Greetings! Sam Salhi here from the Network Policy Server (NPS) team. One of NPS’s most powerful features is Pattern Matching. What makes it so powerful is the use of regular expressions when dealing with it.
Here’s a little example. Suppose that you want to proxy users from domain “foo.com” to a remote NPS server. You’re not interested in authenticating them locally. So what do you do?
You create a Connection Request Processing (CRP) Policy that will match, based on username and forward to the remote servers. How would that matching look like? Simple, a regular expression. So just enter: Foo.com.
But what about users that come in NT4 style domain names? You have two options. Either create a new policy or … Use the same policy matching field to enter the value now it will look like this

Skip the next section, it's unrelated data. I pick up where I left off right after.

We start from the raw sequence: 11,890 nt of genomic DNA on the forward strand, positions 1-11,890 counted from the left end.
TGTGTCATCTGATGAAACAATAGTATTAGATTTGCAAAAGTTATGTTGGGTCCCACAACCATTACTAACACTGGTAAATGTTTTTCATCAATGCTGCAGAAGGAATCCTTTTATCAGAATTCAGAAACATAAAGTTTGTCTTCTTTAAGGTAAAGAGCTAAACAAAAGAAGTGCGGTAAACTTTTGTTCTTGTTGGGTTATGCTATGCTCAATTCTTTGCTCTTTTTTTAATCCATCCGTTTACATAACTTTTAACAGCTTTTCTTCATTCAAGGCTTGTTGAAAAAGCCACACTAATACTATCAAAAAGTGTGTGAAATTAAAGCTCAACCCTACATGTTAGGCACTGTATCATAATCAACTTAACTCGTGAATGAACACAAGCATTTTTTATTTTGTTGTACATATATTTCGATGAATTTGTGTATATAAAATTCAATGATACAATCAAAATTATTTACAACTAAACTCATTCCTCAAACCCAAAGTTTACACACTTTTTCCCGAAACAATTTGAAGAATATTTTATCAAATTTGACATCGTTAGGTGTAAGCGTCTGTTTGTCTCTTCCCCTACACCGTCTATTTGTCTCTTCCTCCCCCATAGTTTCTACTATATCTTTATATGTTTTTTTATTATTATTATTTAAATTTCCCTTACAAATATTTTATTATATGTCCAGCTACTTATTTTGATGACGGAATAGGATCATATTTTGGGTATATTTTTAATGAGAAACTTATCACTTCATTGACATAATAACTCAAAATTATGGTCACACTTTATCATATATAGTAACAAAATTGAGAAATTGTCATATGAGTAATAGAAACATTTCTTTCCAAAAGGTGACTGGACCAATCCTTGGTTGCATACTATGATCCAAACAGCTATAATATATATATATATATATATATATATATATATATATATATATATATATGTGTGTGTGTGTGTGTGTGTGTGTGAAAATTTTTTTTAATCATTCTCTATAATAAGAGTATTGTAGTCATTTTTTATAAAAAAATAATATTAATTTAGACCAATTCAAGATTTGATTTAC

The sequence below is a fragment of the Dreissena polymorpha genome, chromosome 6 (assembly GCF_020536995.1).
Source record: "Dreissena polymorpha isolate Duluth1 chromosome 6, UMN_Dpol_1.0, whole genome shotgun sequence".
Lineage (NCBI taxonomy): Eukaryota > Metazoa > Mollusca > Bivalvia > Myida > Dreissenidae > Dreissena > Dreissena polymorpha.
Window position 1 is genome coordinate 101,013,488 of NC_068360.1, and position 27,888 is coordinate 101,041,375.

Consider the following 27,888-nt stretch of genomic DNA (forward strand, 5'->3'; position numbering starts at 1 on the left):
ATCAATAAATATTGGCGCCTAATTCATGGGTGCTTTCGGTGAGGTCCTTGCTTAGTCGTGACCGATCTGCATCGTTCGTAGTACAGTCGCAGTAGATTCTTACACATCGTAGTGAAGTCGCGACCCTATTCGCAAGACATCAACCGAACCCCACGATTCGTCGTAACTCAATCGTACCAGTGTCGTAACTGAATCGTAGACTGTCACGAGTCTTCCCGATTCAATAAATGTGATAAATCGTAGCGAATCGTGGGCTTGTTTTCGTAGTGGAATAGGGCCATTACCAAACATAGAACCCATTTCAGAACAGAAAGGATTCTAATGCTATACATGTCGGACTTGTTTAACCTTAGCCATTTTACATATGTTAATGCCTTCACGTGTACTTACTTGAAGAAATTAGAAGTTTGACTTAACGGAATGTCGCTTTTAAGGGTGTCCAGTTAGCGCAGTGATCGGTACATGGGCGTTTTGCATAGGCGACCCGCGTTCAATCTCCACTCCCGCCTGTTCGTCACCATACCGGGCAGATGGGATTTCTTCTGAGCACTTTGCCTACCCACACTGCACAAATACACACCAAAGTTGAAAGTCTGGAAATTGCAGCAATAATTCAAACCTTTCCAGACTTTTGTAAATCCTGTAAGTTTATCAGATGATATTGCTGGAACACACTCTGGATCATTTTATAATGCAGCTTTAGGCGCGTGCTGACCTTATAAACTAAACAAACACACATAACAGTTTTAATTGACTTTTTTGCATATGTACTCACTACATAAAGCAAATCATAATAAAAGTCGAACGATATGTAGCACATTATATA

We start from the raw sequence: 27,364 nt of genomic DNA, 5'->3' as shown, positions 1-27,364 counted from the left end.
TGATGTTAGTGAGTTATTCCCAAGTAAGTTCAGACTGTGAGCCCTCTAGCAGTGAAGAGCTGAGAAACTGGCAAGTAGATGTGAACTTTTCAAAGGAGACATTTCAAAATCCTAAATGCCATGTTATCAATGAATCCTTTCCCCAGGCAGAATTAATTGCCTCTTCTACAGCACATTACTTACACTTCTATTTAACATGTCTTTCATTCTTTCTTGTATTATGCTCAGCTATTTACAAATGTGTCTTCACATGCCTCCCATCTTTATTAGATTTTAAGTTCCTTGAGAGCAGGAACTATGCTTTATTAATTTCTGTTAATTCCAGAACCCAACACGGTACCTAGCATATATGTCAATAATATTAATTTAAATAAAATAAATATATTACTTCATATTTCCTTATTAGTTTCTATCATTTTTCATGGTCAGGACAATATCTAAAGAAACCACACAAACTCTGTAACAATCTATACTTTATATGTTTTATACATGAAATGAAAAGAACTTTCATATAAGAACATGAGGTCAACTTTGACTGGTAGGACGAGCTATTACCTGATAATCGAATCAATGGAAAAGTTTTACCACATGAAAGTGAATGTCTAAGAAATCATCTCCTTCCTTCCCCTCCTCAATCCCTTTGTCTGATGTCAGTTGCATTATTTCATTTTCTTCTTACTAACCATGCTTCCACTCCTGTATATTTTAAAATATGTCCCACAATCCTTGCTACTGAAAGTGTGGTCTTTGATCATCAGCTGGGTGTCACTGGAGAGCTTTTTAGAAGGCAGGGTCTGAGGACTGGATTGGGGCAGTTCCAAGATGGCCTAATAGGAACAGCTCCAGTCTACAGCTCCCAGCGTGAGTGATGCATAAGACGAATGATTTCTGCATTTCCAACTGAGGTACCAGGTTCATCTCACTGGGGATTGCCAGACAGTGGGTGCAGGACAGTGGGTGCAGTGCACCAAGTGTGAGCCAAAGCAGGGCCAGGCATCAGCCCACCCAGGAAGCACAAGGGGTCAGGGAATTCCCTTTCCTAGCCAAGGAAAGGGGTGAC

This all looks good. Since you’re only forwarding to a remote NPS, that will do some authentication as well. If there is no security associated with it. This would be fine. But what if security is an issue (as in, anyone from foo.com will be allowed access without authentication?)
In these cases, the rule must be tightened and made as strict as possible. So something like:
The stricter, the better. But remember you only need to do this when you’re allowing extra security. If you’re just using it to match while authentication/authorization will take care of security. Then you don’t need to make it too strict.
Remember that, “.” matches with anything. So 192.168.1.1 in regular expression world means *192?168?1?1* so something like: 192.168.121.221 would match it. If you want it to be strict, you must have the “.” Escaped and the beginning and end delimited. So ^192\.168\.1\.1$ this means that only 192.168.1.1 will match this policy.
Pattern matching is the core of the Attribute Manipulation features in NPS, but we’ll talk about these next time.
PS – More on Pattern matching Syntax with a quick refresher on Regular expressions here.